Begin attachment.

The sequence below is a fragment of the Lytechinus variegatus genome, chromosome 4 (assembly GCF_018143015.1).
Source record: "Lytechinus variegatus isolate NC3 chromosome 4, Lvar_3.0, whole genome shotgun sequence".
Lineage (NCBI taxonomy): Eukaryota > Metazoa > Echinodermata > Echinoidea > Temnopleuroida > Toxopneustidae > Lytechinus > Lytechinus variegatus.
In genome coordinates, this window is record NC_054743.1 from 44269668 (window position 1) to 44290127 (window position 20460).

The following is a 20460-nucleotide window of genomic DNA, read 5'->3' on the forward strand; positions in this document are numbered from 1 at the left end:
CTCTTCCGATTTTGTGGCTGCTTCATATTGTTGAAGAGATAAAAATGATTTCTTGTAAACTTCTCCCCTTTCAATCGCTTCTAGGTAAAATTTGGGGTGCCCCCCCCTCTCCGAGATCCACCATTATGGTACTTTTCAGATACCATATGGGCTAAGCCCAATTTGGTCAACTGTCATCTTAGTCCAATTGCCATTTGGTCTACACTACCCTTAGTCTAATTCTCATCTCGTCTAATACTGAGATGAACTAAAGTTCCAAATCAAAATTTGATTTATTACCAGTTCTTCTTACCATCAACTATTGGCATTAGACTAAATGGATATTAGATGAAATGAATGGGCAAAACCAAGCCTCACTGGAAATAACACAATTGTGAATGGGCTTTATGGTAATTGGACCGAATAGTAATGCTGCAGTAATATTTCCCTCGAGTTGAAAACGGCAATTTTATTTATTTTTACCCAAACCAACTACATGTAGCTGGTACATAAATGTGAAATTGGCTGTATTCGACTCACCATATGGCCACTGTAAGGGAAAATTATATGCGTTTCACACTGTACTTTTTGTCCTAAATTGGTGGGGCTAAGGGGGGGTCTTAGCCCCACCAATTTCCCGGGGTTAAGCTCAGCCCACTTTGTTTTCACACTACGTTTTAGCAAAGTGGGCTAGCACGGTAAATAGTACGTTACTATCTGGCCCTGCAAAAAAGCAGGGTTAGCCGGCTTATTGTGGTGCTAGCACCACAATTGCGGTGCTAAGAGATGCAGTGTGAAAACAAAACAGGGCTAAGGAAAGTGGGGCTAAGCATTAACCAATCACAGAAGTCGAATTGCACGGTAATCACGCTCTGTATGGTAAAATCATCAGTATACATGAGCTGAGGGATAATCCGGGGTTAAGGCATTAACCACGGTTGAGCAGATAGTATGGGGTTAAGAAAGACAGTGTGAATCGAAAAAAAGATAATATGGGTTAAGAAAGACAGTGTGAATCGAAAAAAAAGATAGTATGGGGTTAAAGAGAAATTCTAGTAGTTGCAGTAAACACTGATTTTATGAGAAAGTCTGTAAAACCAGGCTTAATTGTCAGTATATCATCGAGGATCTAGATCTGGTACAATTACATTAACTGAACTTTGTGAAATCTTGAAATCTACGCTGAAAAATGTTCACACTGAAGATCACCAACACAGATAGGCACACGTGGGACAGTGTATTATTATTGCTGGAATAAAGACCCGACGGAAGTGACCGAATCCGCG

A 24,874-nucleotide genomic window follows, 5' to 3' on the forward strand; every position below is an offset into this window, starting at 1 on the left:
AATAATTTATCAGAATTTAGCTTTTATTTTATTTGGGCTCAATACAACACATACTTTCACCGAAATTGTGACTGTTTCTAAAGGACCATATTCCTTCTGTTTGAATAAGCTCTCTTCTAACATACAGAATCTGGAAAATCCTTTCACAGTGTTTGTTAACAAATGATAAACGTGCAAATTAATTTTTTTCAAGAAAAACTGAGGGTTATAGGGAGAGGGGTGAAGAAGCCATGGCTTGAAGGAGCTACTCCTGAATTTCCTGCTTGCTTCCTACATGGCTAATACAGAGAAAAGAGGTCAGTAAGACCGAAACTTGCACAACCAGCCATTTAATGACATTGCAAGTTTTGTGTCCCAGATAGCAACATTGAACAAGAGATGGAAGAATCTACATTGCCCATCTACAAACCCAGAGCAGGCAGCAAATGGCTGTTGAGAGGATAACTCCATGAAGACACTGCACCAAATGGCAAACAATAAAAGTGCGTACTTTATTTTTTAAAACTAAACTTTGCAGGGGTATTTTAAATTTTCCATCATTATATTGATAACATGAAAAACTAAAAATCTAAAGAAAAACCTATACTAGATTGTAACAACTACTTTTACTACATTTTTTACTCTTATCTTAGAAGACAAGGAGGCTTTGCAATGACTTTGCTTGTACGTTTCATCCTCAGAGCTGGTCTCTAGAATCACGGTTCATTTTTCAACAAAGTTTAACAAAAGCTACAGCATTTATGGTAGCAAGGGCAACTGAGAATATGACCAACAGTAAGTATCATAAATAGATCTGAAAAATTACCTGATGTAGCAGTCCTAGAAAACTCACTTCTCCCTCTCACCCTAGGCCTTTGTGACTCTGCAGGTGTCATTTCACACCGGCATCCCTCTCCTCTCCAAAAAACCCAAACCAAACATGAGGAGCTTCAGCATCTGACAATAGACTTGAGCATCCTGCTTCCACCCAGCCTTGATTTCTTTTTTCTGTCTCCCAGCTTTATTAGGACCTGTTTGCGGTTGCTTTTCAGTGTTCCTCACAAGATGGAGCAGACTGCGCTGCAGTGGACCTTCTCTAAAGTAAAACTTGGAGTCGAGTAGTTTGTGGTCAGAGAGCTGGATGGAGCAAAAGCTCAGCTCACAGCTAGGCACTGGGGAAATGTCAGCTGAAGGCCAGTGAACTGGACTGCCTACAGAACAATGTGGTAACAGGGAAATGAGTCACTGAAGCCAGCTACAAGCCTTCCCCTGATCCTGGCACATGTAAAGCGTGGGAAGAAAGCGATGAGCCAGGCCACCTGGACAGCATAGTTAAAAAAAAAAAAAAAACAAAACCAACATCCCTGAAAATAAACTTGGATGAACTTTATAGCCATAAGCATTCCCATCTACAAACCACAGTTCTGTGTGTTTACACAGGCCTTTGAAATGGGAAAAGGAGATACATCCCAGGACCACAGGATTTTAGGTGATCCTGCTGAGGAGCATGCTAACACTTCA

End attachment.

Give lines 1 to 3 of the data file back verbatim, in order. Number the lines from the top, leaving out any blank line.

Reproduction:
The sequence below is a fragment of the Lytechinus variegatus genome, chromosome 4 (assembly GCF_018143015.1).
Source record: "Lytechinus variegatus isolate NC3 chromosome 4, Lvar_3.0, whole genome shotgun sequence".
Lineage (NCBI taxonomy): Eukaryota > Metazoa > Echinodermata > Echinoidea > Temnopleuroida > Toxopneustidae > Lytechinus > Lytechinus variegatus.